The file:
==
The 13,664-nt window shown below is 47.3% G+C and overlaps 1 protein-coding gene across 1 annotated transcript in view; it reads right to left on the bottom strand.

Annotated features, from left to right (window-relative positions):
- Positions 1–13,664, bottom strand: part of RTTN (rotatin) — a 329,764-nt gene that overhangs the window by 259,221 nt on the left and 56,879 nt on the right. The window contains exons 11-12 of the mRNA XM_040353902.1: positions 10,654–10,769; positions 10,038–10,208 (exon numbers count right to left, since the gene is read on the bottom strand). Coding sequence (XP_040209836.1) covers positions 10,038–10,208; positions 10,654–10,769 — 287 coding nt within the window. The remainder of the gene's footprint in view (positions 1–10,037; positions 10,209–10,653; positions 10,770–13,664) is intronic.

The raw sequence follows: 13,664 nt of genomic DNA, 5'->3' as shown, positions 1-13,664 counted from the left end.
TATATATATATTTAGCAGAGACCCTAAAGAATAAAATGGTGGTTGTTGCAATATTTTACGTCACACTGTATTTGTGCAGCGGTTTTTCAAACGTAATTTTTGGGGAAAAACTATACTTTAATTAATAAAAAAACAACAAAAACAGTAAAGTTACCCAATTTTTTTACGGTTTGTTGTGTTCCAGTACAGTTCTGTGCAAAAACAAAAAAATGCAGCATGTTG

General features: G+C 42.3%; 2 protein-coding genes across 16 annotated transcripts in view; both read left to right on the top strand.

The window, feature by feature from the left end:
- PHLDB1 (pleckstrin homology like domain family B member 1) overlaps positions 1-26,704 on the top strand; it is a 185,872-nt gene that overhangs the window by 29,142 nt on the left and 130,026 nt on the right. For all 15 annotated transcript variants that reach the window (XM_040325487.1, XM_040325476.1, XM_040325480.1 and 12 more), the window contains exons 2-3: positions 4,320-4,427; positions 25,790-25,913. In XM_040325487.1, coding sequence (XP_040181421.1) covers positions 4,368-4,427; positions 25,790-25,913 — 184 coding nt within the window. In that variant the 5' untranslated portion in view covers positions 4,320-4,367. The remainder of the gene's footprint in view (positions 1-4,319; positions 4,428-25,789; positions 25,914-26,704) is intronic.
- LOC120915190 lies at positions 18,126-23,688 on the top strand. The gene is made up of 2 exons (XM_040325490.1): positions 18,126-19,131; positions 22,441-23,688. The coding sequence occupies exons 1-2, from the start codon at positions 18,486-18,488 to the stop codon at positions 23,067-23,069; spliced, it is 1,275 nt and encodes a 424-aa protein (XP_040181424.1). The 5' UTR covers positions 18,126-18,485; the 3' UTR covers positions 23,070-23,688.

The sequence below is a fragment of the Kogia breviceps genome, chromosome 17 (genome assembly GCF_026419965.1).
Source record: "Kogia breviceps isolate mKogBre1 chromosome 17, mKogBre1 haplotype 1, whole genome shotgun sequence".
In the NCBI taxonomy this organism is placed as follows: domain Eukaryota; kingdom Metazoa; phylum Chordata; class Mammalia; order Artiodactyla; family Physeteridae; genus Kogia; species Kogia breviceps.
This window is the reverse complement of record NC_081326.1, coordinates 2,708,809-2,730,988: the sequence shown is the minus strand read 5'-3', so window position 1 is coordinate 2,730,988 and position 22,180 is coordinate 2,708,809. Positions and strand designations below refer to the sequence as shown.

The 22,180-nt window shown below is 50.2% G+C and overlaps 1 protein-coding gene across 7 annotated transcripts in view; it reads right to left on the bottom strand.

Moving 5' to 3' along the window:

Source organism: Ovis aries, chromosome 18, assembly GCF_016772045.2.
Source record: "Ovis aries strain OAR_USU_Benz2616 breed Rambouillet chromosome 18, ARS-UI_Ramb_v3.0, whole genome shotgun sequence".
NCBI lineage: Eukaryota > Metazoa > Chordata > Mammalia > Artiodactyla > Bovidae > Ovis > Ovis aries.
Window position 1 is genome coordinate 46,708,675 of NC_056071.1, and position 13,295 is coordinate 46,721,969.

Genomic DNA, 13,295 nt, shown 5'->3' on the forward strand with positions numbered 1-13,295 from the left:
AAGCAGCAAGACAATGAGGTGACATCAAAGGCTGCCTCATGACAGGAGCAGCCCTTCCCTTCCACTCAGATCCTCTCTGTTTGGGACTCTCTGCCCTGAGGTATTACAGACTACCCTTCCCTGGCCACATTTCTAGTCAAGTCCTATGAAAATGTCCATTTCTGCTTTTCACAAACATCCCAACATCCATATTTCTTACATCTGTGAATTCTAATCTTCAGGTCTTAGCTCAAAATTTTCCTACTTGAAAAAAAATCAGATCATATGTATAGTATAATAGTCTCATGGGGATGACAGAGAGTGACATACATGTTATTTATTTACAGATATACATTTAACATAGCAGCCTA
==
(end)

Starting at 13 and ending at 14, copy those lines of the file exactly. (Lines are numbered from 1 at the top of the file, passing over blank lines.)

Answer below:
This window is the reverse complement of record NC_081326.1, coordinates 2,708,809-2,730,988: the sequence shown is the minus strand read 5'-3', so window position 1 is coordinate 2,730,988 and position 22,180 is coordinate 2,708,809. Positions and strand designations below refer to the sequence as shown.

The 22,180-nt window shown below is 50.2% G+C and overlaps 1 protein-coding gene across 7 annotated transcripts in view; it reads right to left on the bottom strand.